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Tucked away about an hour's drive south of Melbourne sits one of Australia's most prized wine regions - the Mornington Peninsula. It's surrounded by water on three sides - Port Phillip to the west, Western Port to the east and Bass Strait to the south - and is connected to the mainland in the north. It's a beautiful region in terms of landscape, with coastal views popping up amongst the gently undulating hills. The Mornington Peninsula has no official sub regions, however there are numerous distinctions between sites in both soils and elevation - something that many of the local vignerons seek to express in their wines.
With the large amount of water surrounding the Peninsula, Mornington's climate can easily be classified as cool maritime. Vineyards in maritime climates tend to enjoy long growing seasons thanks to the moderating influence of the nearby water, with warm summers and cool winters. During the growing season, the cooling breezes from the ocean help to keep the vines from getting too hot, whilst in the spring, the natural warmth from the large bodies of water helps to prevent frost setting amongst the vines.
The altitudes across the Mornington are relatively flat, ranging from about 25m to around 250m above sea level. But even this range gives plenty of variation for each vineyard site, with the altitude, aspect and exposure to prevailing breezes creating an array of mesoclimates and microclimates.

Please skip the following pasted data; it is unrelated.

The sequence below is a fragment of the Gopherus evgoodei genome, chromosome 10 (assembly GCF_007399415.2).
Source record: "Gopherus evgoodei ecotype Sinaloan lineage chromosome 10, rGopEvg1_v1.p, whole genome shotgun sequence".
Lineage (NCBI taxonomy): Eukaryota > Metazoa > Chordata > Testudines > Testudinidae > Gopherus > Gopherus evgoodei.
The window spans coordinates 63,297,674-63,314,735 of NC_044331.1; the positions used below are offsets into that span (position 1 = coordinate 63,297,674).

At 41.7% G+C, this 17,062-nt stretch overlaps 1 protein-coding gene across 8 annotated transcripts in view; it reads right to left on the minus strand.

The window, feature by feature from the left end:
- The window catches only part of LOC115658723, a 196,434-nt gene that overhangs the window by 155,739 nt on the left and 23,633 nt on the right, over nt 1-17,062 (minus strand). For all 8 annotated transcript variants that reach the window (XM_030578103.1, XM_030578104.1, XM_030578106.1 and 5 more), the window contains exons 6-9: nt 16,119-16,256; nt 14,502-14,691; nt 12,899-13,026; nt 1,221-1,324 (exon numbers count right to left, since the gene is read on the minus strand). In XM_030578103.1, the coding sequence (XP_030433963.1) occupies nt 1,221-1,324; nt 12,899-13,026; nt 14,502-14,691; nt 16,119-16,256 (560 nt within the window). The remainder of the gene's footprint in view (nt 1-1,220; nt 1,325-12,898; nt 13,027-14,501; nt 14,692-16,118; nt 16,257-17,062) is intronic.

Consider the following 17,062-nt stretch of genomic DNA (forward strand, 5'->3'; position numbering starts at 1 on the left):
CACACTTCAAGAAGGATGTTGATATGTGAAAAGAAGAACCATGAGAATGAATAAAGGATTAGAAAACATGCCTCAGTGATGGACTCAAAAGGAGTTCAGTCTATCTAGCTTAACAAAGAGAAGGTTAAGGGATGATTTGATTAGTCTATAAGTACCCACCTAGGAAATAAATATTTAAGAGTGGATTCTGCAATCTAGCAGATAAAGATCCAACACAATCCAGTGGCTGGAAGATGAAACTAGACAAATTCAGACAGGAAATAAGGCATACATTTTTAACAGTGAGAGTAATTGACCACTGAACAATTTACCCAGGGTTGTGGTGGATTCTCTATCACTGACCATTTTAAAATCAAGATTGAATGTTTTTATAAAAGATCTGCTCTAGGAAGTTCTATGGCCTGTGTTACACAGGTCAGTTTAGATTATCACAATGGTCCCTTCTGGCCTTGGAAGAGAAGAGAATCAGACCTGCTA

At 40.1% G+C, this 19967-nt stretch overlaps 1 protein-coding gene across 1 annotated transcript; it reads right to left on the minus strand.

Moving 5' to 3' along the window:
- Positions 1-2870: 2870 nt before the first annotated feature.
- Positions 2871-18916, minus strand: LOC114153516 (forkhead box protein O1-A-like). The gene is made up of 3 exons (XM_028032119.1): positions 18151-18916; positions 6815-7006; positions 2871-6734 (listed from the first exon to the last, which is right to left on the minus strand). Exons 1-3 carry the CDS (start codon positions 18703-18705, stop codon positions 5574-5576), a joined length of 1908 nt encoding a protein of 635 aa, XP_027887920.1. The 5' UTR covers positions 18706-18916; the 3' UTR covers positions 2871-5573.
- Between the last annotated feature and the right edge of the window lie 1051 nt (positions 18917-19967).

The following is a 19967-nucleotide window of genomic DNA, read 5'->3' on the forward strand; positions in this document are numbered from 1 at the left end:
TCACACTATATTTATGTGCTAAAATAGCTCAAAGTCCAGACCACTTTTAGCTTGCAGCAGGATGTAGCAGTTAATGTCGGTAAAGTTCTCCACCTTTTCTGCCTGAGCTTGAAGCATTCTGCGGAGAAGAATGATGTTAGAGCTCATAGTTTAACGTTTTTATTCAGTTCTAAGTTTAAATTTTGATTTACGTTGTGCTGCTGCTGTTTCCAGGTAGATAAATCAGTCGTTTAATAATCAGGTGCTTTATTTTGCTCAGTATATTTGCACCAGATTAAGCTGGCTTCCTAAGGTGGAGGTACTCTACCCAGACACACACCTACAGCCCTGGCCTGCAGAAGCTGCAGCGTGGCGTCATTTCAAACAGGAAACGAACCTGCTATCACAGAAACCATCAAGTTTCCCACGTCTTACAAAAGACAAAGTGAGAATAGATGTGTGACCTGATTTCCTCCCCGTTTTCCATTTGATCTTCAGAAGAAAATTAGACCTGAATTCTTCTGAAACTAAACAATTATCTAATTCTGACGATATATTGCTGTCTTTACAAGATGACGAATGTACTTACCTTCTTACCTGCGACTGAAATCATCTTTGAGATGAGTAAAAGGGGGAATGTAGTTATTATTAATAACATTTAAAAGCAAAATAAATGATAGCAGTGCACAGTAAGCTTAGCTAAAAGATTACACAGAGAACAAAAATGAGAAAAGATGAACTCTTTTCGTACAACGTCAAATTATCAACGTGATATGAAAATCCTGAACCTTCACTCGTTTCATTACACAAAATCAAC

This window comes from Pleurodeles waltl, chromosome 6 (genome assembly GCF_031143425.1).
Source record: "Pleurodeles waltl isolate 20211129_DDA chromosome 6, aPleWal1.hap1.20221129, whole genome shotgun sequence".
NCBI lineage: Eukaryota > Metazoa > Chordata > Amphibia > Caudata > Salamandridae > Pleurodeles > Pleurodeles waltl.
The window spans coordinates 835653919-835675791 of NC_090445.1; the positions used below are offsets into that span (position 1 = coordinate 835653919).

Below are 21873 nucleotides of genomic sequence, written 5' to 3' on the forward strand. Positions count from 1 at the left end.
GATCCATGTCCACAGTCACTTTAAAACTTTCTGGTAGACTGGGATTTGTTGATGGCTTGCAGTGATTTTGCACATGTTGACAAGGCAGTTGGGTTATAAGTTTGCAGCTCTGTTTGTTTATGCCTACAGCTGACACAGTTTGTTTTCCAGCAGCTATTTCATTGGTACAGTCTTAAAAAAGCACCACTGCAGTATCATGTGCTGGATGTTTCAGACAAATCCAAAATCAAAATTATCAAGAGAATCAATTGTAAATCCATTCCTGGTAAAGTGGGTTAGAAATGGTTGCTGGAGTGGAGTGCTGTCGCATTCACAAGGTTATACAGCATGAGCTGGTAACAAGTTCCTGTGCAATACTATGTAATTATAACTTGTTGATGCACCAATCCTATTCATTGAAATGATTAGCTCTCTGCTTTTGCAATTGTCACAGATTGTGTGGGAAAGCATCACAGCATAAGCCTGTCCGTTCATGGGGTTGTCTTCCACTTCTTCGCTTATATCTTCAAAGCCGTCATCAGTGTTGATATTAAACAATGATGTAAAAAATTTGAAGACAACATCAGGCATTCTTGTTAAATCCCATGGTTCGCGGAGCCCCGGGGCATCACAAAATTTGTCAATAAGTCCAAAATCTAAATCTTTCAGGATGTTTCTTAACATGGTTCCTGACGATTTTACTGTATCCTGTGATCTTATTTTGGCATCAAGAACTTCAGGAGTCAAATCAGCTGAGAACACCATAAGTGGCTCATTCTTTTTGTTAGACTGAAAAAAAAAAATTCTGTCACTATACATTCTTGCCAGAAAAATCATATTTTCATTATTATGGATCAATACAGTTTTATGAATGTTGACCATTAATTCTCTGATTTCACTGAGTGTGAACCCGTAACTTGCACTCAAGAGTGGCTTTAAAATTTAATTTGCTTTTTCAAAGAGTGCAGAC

Soil types play an incredibly important role in distinguishing the different sites throughout the Mornington Peninsula. There are three main soils - ranging from sandy flatlands around Moorooduc and Tuerong, pale brown alluvial soils at Dromana on the northern coastline to the deep russet volcanic soils between Merricks and Balnarring and the south coast.
It's hard to think of the Mornington Peninsula without thinking of Pinot Noir. This fickle variety absolutely thrives in the cool maritime climate, producing wines that range from light and delicate, right through to some of the darkest and fullest expressions. One thing's for sure, though - the Mornington Peninsula is one of the best regions in Australia for Pinot Noir.
The next most important variety for the region is Chardonnay. Thanks to the cooler climate and long growing season, Chardonnay from the Mornington has wonderful concentration, whilst still retaining fresh acidity. Many winemakers employ a judicious use of oak in their Chardonnays, adding to the richness and body of the wines, but there are plenty of wines raised in neutral oak too, that showcase the purity of fruit from the region.
Behind these two varietal heavyweights come Pinot Gris and Shiraz as the next most planted varieties. Pinot Gris is made as both a fuller-bodied expression with concentration and intensity, as well as a lighter, fresher, more Grigio-style. Both are excellent styles for the region, and have quite a following among Gris/Grigio lovers.
The small amount of Shiraz produced in Mornington is typical of the cool-climate styles of the region, showing wonderful elegance and finesse. Not your heavy-hitting Barossa reds, Mornington Shiraz tends to be spicier and more floral, with fine-grained tannins and very light use of oak.
Eldridge Estate, Paradigm Hill, Onannon, Main Ridge Estate, Garagiste, Allies, Moorooduc Estate, Polperro, Ten Minutes by Tractor, Quealy, Avani, Dexter, Ocean Eight, Principia, Scorpo, Hurley Vineyard